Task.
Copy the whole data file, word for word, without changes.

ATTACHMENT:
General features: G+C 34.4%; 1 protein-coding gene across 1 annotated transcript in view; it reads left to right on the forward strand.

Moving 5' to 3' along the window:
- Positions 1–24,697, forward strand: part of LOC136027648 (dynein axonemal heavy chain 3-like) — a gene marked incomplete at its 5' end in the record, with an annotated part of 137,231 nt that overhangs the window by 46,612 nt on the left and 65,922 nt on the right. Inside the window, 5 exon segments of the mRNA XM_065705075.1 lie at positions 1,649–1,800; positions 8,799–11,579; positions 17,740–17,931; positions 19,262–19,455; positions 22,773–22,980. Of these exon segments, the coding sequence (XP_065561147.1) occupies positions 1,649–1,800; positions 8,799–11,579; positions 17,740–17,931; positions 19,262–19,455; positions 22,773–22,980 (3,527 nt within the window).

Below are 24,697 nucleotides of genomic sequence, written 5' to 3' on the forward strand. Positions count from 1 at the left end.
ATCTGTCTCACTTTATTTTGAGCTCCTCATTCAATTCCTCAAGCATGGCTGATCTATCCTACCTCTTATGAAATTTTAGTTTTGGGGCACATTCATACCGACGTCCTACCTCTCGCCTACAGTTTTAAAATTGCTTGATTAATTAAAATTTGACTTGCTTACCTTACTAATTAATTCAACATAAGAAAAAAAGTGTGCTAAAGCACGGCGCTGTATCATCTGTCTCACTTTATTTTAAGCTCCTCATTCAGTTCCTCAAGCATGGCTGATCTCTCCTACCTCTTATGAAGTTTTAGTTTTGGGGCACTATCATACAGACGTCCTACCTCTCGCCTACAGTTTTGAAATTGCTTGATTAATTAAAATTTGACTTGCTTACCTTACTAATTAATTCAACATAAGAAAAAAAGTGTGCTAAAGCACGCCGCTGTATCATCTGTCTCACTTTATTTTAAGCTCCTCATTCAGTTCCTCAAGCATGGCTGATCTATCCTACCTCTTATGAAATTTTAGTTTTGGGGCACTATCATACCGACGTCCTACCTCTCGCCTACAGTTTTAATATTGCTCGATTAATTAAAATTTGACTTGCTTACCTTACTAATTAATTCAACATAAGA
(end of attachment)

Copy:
General features: G+C 34.4%; 1 protein-coding gene across 1 annotated transcript in view; it reads left to right on the forward strand.

Moving 5' to 3' along the window:
- Positions 1–24,697, forward strand: part of LOC136027648 (dynein axonemal heavy chain 3-like) — a gene marked incomplete at its 5' end in the record, with an annotated part of 137,231 nt that overhangs the window by 46,612 nt on the left and 65,922 nt on the right. Inside the window, 5 exon segments of the mRNA XM_065705075.1 lie at positions 1,649–1,800; positions 8,799–11,579; positions 17,740–17,931; positions 19,262–19,455; positions 22,773–22,980. Of these exon segments, the coding sequence (XP_065561147.1) occupies positions 1,649–1,800; positions 8,799–11,579; positions 17,740–17,931; positions 19,262–19,455; positions 22,773–22,980 (3,527 nt within the window).

Below are 24,697 nucleotides of genomic sequence, written 5' to 3' on the forward strand. Positions count from 1 at the left end.
ATCTGTCTCACTTTATTTTGAGCTCCTCATTCAATTCCTCAAGCATGGCTGATCTATCCTACCTCTTATGAAATTTTAGTTTTGGGGCACATTCATACCGACGTCCTACCTCTCGCCTACAGTTTTAAAATTGCTTGATTAATTAAAATTTGACTTGCTTACCTTACTAATTAATTCAACATAAGAAAAAAAGTGTGCTAAAGCACGGCGCTGTATCATCTGTCTCACTTTATTTTAAGCTCCTCATTCAGTTCCTCAAGCATGGCTGATCTCTCCTACCTCTTATGAAGTTTTAGTTTTGGGGCACTATCATACAGACGTCCTACCTCTCGCCTACAGTTTTGAAATTGCTTGATTAATTAAAATTTGACTTGCTTACCTTACTAATTAATTCAACATAAGAAAAAAAGTGTGCTAAAGCACGCCGCTGTATCATCTGTCTCACTTTATTTTAAGCTCCTCATTCAGTTCCTCAAGCATGGCTGATCTATCCTACCTCTTATGAAATTTTAGTTTTGGGGCACTATCATACCGACGTCCTACCTCTCGCCTACAGTTTTAATATTGCTCGATTAATTAAAATTTGACTTGCTTACCTTACTAATTAATTCAACATAAGA